With lumber prices continuing to soar, NAHB chairman Chuck Fowke is urging President Biden and Congress to help mitigate the growing threat to housing and the economy by encouraging domestic lumber producers to ramp up production and make it a priority to end tariffs on Canadian lumber shipments into the U.S. The price spikes are not only sidelining potential buyers during a time of high demand, they are also causing many sales to fall through and forcing builders to put projects on hold.

Alicia Huey, a high-end custom home builder from Birmingham, Alabama, and second vice chairman of NAHB, said that the price of her lumber framing package on an identically-sized home has more than doubled over the past year from $35,000 to $71,000. “This increase has definitely hurt my business,” she said. “I’ve had to absorb much of this added cost and even put some construction on hold because I would be losing money by moving forward.”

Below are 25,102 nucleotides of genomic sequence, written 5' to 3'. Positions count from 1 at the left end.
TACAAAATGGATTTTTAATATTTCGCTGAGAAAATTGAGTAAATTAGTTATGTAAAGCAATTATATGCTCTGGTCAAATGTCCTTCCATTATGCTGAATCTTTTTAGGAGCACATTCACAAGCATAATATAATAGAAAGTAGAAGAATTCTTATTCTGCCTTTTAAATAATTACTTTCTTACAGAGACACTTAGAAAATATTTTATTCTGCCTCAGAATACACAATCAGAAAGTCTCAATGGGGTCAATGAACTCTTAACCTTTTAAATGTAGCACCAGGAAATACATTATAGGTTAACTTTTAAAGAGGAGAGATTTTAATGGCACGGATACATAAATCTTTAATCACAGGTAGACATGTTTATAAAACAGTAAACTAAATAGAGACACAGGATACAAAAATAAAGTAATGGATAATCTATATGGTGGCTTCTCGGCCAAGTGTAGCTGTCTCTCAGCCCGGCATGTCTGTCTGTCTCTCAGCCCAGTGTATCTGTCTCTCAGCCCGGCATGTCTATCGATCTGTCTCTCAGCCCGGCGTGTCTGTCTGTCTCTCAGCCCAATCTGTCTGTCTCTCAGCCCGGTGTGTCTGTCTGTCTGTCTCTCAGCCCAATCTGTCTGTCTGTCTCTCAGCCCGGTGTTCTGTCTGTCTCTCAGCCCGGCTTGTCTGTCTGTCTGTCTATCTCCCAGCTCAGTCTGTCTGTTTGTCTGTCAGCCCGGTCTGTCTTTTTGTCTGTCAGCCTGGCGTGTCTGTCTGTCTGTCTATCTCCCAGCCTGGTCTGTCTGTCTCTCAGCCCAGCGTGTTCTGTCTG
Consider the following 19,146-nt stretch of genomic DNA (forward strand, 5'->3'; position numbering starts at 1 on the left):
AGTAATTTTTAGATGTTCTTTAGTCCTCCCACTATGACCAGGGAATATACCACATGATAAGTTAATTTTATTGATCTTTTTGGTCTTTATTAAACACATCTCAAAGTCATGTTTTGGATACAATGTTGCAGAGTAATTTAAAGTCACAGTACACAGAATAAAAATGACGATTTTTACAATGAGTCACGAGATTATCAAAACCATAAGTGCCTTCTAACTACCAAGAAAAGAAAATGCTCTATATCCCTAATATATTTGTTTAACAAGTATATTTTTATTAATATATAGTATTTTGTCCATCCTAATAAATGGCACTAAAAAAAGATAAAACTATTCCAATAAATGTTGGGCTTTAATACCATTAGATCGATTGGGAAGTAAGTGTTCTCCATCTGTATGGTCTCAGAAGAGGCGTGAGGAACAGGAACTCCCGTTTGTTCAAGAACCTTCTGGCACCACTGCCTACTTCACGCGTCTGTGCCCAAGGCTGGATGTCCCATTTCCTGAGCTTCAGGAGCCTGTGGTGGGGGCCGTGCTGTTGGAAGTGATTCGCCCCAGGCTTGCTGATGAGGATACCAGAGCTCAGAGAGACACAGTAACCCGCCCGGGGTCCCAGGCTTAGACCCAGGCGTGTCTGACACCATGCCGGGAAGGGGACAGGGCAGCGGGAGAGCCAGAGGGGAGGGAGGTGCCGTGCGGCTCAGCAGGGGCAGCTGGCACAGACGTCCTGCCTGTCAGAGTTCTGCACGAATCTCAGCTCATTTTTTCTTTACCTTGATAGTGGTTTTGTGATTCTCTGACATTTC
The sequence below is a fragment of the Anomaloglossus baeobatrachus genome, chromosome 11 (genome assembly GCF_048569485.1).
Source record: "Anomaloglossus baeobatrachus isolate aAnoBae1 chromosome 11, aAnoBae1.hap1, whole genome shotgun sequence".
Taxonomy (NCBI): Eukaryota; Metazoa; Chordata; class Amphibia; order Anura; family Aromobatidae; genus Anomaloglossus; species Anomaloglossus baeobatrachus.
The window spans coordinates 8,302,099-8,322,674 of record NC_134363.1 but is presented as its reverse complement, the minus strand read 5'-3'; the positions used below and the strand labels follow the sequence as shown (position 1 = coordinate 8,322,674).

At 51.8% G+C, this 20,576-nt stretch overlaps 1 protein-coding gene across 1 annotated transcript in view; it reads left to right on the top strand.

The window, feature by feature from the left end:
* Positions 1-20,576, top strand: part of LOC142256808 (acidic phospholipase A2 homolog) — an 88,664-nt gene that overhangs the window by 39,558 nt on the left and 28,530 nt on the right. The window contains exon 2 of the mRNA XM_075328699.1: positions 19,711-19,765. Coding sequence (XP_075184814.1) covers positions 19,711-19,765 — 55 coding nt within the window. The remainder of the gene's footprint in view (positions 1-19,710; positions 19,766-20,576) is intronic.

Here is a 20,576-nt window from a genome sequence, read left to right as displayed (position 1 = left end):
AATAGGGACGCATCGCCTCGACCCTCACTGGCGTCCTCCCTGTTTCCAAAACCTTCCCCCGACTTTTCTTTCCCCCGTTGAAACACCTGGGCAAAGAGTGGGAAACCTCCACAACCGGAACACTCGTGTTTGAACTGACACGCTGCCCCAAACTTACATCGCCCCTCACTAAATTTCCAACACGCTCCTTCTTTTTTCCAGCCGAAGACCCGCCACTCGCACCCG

“Appraisers are not taking rising lumber costs into account, which is disrupting home sales and preventing closings,” added NAHB Third Vice Chairman Carl Harris, a custom builder from Wichita, Kansas.

Housing has been an economic bright spot amid the COVID-19 pandemic, but the industry’s potential to lead the economy forward is limited as long as lumber remains expensive and scarce. A recent survey of NAHB members reveals that 96 percent said that inconsistent access to building materials are their most urgent concern. In turn, supply shortages are leading to soaring prices. And it’s not just skyrocketing lumber prices that builders are dealing with. The price of oriented strand board has more than tripled since last April.

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